After earning an architectural degree, Nelson began his career as a writer and journalist. Throughout his lifetime he was regarded as a brilliant publicist. He was not only co-editor of the eminent journal Architectural Forum, but also worked for many other well-known magazines including Fortune, Life, Industrial Design, Interiors and Harper's. He also published more than half a dozen books on design topics. Nelson was one of the speakers at the first Aspen Design Conference in 1951 and a regular participant in the years thereafter. His engaging sense of humour and penchant for radical theories surely contributed to his popularity as a speaker at a wide range of conferences and symposiums. In 1961, at the height of the Cold War, he created a television program entitled "How to Kill People: A Problem of Design" — both an apt and bitingly ironic commentary on warfare from the designer's viewpoint. Like the Eameses, Nelson was one of the early pioneers of multi-media lectures. He often used his own photographs for this purpose, many of which were taken on his wide and numerous travels. His photographic work and engagement with questions of everyday aesthetics found expression in the book How to See, which offered suggestions for sharpening one's conscious perception of the everyday environment.

Nelson once described himself as being more interested in systems and their usefulness for humanity than in things. Nelson's analytical eye, his admonition to go beyond mere questions of form and think in the larger context of practical applications, and his achievements in the area of design education make his work today more than ever—significant and highly relevant.

The exhibition will be divided into five subject areas. Numerous furnishings by Nelson from the collection of the Vitra Design Museum—not only many classics, but also lesser known pieces—will form the core of the exhibition. They will be organized in three categories:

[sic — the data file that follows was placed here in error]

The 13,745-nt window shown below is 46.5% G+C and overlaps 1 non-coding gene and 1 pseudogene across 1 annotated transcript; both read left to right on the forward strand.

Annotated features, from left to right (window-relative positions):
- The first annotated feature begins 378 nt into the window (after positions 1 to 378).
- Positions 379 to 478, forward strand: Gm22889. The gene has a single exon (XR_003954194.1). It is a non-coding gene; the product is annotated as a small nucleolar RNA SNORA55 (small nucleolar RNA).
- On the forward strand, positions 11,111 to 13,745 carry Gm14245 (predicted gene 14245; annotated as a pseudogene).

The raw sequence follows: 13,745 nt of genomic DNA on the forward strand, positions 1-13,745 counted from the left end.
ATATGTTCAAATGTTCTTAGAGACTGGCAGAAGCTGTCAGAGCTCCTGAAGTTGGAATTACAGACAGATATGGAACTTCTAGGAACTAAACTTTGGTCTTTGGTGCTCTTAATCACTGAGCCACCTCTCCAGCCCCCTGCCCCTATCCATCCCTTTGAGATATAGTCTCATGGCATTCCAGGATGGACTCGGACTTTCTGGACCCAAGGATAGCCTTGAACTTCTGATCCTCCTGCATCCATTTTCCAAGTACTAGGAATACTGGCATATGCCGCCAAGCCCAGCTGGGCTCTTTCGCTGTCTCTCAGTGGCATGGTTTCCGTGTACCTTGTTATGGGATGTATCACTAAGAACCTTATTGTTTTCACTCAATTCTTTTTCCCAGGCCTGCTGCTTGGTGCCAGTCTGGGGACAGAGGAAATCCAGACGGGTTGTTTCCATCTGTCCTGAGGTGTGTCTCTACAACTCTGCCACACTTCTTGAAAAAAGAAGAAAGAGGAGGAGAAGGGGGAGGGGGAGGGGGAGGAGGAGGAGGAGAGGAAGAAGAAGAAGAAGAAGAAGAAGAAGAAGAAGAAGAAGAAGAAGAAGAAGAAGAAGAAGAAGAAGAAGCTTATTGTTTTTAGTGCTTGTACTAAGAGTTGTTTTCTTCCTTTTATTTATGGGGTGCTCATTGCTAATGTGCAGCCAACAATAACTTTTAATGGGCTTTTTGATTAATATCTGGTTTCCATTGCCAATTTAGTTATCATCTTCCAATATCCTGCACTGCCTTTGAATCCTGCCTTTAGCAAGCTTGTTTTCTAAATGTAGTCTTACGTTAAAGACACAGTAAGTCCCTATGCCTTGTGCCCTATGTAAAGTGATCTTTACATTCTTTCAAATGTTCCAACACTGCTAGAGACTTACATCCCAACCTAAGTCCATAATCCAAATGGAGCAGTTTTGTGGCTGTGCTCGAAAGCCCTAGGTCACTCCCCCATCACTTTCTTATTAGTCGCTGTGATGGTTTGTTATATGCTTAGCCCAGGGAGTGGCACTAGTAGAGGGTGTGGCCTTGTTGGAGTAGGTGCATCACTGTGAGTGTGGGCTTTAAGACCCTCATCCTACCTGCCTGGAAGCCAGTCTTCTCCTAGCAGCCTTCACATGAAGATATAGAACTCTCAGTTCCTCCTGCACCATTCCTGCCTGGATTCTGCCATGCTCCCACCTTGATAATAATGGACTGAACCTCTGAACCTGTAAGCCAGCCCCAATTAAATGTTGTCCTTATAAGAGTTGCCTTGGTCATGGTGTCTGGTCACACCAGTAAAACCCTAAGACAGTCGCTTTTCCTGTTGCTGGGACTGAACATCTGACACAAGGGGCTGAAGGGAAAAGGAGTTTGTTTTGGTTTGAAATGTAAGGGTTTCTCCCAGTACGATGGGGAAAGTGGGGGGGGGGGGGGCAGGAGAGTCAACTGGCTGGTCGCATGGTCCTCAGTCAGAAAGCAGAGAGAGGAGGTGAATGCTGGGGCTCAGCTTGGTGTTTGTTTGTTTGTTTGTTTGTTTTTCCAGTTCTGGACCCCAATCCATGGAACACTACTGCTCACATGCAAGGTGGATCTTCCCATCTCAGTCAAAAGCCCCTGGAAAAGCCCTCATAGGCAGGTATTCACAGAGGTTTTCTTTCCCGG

• Nelson and the House: Nelson as a pioneering planner and designer of the modern singlefamily home during the 1940s and '50s: Sherman Fairchild House (townhouse in New York, 1941), The House of Tomorrow (bestselling book on modern housing, 1944), The Holiday House (model vacation home for Holiday Magazine, 1950), Experimental House (design of a modular prefabricated house, 1952-57). Additional subjects: Storage Wall (1944), Herman Miller Casegoods (from 1946), Comprehensive Storage System (1959), Seating (Coconut Chair, 1956; Marshmallow Sofa, 1956; etc.) and kitchen design.

• Corporate Design: Nelson's work as a designer and design director for Herman Miller. Brochures, advertisements and vintage audiotapes document the development of corporate design at Herman Miller from the mid-1940s into the 1960s. In this context, corporate design programs for other firms, such as the pharmaceutical company Abbott (1959), will also be presented.

• The Office: Nelson as a prominent innovator in the development of the modern office environment: L-shaped desk as the forerunner of the workstation (1947), Action Office (1964), Nelson Workspaces (1977).

Two additional exhibition areas will be devoted to the following topics:

• Exhibition Design: This section will focus on the American National Exhibition in Moscow (1959), for which Nelson was responsible as head designer. Other topics include the Chrysler Pavilion at the 1964-65 New York World's Fair, and Nelson's exhibition work for the United States Information Agency.

• Nelson as an author, editor, and one of the most important thinkers and visionaries in the realm of twentieth-century design. In addition to providing an overview of the numerous articles and books published by Nelson, this section of the exhibition will also show some of his films and slide presentations, in which he addressed the topics of urban planning, consumerism, and aesthetic perception in Western society.


Ball Clock, 1948. Photo: Vitra Design Museum